Chardé questioned Tomos further on how Dumbarton Oaks’s interdisciplinary approach to landscape will be useful in informing and refining his analysis of the Eredo landscape. “A theoretical area of focus at Dumbarton Oaks that I’m interested in thinking about is identifying intentionality, different ideas, different ideologies, and the role of ontology in the shaping of these landscapes.” The investigation of how the Eredo landscape has been carefully designed and shaped over the centuries contrasts with tropes inherited from the colonial period manifest in literature and scholarship that have represented African landscapes as untouched, pristine wildernesses. “There are different spins on this trope, but it all comes down to the same idea: that people were not intensively shaping the landscapes around them, and that landscapes in Africa were governed more by natural forces than by the agency of African communities. In contrast, the work that we’ve been doing in this region has revealed earthen engineering on a scale that is pretty unprecedented on a global scale. This includes the landscape that we’re working at around Sungbo’s Eredo, and the Benin and Ishan landscapes further east where there are thousands of miles of such earthworks.” Tomos’s recent work with Colonial Office documents held at the National Archives in London has uncovered occasional mentions of earthworks by British observers during the 19th century, which exemplify the contrast between colonial representations of African landscapes versus the realities of how Africans used and understood them on the ground. “They’ll [British observers] see earthworks that have many different trees and other foliage growing over them, and there’s this immediate assumption that they’ve been abandoned and forgotten. I’m seeking to problematize that assumption – there were reasons why these spaces within the landscape were developed in this way by the people living in their vicinity.”
To better understand some of these landscape modifications over the centuries and the ideologies underpinning them, Tomos will be drawing from several archival and material cultural collections at the Smithsonian, including from the Eliot Elisofon Photographic Archives at the NMAfA, and the Yorùbá and Edo art collections of the NMAfA and National Museum of Natural History (NMNH). “The main people whose very large photographic archives I’ll be looking at are art historians John Pemberton III, Margaret Drewal, and Henry Drewal. There’s relatively little published on Ìjèbú and the various different religious practices, the different arts, the different festivals in the region. These art historians recorded a lot of this, and there are many photographs and descriptive records deriving from their work.” Tomos will also be studying some of the symbolism represented across different objects from the NMAfA and NMNH collections to better grasp the uses and meanings of these items, and their composite interactions with the world around them according to Ìjèbú ontologies. He hopes that these materials will thus help improve his understanding of Ìjèbú arts and religious practices, that will contribute to understanding the multi-layered symbols present in the Eredo landscape.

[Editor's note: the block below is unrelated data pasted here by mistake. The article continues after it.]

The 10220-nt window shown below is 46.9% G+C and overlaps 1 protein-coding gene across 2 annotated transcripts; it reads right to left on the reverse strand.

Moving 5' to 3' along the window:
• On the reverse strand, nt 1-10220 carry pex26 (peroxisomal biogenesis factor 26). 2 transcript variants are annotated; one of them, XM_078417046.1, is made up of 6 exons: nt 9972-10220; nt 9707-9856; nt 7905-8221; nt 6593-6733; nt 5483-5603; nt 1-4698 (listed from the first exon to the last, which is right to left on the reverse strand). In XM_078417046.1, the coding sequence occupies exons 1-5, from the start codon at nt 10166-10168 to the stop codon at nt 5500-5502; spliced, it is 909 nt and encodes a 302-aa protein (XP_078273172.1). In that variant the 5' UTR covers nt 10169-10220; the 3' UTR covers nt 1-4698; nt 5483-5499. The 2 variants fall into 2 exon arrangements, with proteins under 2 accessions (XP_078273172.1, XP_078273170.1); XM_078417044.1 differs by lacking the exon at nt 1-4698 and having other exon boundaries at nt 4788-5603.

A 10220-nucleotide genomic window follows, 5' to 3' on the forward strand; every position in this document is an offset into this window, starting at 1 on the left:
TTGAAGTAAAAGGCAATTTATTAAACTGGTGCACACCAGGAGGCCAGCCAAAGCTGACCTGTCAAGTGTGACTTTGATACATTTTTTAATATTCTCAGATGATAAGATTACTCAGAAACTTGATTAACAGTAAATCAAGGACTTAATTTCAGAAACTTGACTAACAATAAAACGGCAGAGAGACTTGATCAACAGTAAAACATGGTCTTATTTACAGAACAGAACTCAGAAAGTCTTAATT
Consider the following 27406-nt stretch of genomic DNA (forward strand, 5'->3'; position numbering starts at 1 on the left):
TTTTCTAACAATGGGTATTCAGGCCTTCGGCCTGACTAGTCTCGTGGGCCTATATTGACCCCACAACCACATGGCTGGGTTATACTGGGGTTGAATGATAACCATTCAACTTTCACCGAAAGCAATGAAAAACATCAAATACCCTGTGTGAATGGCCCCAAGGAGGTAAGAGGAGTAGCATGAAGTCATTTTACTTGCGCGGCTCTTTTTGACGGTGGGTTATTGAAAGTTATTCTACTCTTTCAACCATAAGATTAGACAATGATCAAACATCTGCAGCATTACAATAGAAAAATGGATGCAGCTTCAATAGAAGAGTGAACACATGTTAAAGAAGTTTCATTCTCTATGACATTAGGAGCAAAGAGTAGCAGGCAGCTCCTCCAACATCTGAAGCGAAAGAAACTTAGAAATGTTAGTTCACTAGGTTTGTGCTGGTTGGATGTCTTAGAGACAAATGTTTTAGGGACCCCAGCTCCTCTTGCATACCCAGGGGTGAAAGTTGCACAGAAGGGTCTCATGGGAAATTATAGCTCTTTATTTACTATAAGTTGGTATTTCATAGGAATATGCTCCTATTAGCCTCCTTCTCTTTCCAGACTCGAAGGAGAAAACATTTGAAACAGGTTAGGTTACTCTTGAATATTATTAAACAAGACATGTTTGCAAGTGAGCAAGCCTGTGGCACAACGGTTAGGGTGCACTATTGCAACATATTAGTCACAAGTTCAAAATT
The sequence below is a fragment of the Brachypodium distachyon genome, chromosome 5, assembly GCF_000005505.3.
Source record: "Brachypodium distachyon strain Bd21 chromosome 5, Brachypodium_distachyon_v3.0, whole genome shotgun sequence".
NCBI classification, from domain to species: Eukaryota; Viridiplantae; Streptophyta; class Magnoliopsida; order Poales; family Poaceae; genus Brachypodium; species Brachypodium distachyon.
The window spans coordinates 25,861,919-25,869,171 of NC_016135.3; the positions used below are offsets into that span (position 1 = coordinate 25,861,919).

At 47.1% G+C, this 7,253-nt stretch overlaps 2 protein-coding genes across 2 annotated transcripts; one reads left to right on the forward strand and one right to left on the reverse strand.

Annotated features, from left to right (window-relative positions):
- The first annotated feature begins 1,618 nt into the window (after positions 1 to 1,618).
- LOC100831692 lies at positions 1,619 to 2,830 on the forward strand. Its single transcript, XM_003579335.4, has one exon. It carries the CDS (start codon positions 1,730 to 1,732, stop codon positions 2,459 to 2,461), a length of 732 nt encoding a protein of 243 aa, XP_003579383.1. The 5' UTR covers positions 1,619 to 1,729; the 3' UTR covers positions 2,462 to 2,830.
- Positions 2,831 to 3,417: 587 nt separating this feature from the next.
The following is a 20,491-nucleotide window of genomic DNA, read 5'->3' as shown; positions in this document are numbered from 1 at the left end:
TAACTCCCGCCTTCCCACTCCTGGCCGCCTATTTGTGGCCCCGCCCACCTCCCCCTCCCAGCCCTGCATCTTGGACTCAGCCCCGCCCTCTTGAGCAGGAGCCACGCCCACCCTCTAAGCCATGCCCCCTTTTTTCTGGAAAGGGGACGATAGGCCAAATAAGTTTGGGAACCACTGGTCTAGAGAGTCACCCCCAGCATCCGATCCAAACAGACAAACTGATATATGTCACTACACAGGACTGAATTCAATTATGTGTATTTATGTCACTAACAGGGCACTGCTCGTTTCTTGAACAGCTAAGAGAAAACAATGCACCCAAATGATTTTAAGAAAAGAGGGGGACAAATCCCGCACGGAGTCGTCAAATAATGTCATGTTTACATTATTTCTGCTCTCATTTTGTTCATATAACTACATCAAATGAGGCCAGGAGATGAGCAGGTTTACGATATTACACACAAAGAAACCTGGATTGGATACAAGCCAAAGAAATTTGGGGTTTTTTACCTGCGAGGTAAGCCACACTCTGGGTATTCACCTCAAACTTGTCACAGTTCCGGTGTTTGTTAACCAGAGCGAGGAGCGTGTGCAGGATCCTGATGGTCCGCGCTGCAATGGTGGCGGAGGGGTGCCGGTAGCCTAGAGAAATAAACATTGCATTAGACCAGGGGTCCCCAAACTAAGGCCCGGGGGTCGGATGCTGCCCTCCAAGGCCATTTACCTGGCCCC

Tomos is indebted to various mentors, collaborators, and colleagues for their generous support of him, which was instrumental in getting him to this stage of his doctoral work. He is immensely grateful to his Ph.D. committee – his co-chairs Dr. Neil Norman and Dr. Gérard Chouin, Dr. Grey Gundaker, and his external committee member Dr. Akin Ogundiran, all of whom have consistently offered Tomos their invaluable mentorship, feedback, and support in conducting research and applying for grants and fellowships. His work has relied heavily on his collaboration with the Ife-Sungbo Archaeological Project, most notably co-director Professor Adisa Ogunfolakan, head of logistics Mr. Joseph Ayodokun and Ph.D. students Emmanuel Adeara and Stanley Osinachi who collaborated with him during excavations. His work was also supported by the generosity of the local authorities in Ilara-Epe, Lagos State, especially the Alara of Ilara HRM Oba Olufolarin Olukayode Ogunsanwo and the leadership at Augustine University, Ilara-Epe who have kindly hosted Tomos during his fieldwork over the years: most especially the Vice-Chancellor, Professor Christopher Odetunde, and the Registrar, Mrs. Margaret Itohan Aziba. Tomos is grateful for the friendship, support, intellectual feedback, and good company of his friends at William & Mary – both within the Anthropology Department and beyond – as well as to its wonderful members of faculty for their mentorship over the last six years.